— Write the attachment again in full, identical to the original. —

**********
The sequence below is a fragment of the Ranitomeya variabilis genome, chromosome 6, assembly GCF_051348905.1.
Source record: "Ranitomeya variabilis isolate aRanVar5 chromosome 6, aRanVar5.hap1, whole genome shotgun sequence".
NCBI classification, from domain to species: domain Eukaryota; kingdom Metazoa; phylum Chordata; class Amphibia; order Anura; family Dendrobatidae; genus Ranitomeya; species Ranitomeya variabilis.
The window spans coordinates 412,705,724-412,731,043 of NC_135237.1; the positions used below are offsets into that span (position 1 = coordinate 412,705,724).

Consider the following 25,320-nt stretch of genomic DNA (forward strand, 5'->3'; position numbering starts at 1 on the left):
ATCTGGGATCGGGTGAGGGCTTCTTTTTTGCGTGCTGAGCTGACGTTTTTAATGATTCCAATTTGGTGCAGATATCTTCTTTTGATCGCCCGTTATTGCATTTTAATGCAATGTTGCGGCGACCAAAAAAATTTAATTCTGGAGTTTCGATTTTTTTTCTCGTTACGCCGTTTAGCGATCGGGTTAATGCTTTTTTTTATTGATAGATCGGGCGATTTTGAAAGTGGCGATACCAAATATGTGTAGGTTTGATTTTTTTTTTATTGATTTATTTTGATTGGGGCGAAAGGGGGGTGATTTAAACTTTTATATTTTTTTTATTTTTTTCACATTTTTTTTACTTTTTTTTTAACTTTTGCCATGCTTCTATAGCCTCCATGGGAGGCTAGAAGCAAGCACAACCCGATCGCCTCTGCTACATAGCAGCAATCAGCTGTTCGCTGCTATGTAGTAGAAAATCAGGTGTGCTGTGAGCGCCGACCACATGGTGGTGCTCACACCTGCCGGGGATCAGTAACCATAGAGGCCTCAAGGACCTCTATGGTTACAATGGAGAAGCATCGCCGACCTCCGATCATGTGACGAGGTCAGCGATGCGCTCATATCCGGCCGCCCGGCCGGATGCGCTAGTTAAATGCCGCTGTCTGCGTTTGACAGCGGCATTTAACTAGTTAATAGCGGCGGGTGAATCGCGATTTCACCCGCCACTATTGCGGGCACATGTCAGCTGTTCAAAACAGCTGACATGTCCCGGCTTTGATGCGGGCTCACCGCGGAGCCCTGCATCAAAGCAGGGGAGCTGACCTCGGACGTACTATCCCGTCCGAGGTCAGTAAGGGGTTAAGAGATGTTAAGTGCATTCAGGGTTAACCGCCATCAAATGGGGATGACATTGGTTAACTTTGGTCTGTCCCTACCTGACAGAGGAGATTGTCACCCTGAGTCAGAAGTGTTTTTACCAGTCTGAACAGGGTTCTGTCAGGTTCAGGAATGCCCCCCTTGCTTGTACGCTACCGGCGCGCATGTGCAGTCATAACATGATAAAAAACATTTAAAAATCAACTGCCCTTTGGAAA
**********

The sequence below is a fragment of the Ranitomeya variabilis genome, chromosome 6, assembly GCF_051348905.1.
Source record: "Ranitomeya variabilis isolate aRanVar5 chromosome 6, aRanVar5.hap1, whole genome shotgun sequence".
NCBI classification, from domain to species: domain Eukaryota; kingdom Metazoa; phylum Chordata; class Amphibia; order Anura; family Dendrobatidae; genus Ranitomeya; species Ranitomeya variabilis.
The window spans coordinates 412,705,724-412,731,043 of NC_135237.1; the positions used below are offsets into that span (position 1 = coordinate 412,705,724).

Consider the following 25,320-nt stretch of genomic DNA (forward strand, 5'->3'; position numbering starts at 1 on the left):
ATCTGGGATCGGGTGAGGGCTTCTTTTTTGCGTGCTGAGCTGACGTTTTTAATGATTCCAATTTGGTGCAGATATCTTCTTTTGATCGCCCGTTATTGCATTTTAATGCAATGTTGCGGCGACCAAAAAAATTTAATTCTGGAGTTTCGATTTTTTTTCTCGTTACGCCGTTTAGCGATCGGGTTAATGCTTTTTTTTATTGATAGATCGGGCGATTTTGAAAGTGGCGATACCAAATATGTGTAGGTTTGATTTTTTTTTTATTGATTTATTTTGATTGGGGCGAAAGGGGGGTGATTTAAACTTTTATATTTTTTTTATTTTTTTCACATTTTTTTTACTTTTTTTTTAACTTTTGCCATGCTTCTATAGCCTCCATGGGAGGCTAGAAGCAAGCACAACCCGATCGCCTCTGCTACATAGCAGCAATCAGCTGTTCGCTGCTATGTAGTAGAAAATCAGGTGTGCTGTGAGCGCCGACCACATGGTGGTGCTCACACCTGCCGGGGATCAGTAACCATAGAGGCCTCAAGGACCTCTATGGTTACAATGGAGAAGCATCGCCGACCTCCGATCATGTGACGAGGTCAGCGATGCGCTCATATCCGGCCGCCCGGCCGGATGCGCTAGTTAAATGCCGCTGTCTGCGTTTGACAGCGGCATTTAACTAGTTAATAGCGGCGGGTGAATCGCGATTTCACCCGCCACTATTGCGGGCACATGTCAGCTGTTCAAAACAGCTGACATGTCCCGGCTTTGATGCGGGCTCACCGCGGAGCCCTGCATCAAAGCAGGGGAGCTGACCTCGGACGTACTATCCCGTCCGAGGTCAGTAAGGGGTTAAGAGATGTTAAGTGCATTCAGGGTTAACCGCCATCAAATGGGGATGACATTGGTTAACTTTGGTCTGTCCCTACCTGACAGAGGAGATTGTCACCCTGAGTCAGAAGTGTTTTTACCAGTCTGAACAGGGTTCTGTCAGGTTCAGGAATGCCCCCCTTGCTTGTACGCTACCGGCGCGCATGTGCAGTCATAACATGATAAAAAACATTTAAAAATCAACTGCCCTTTGGAAA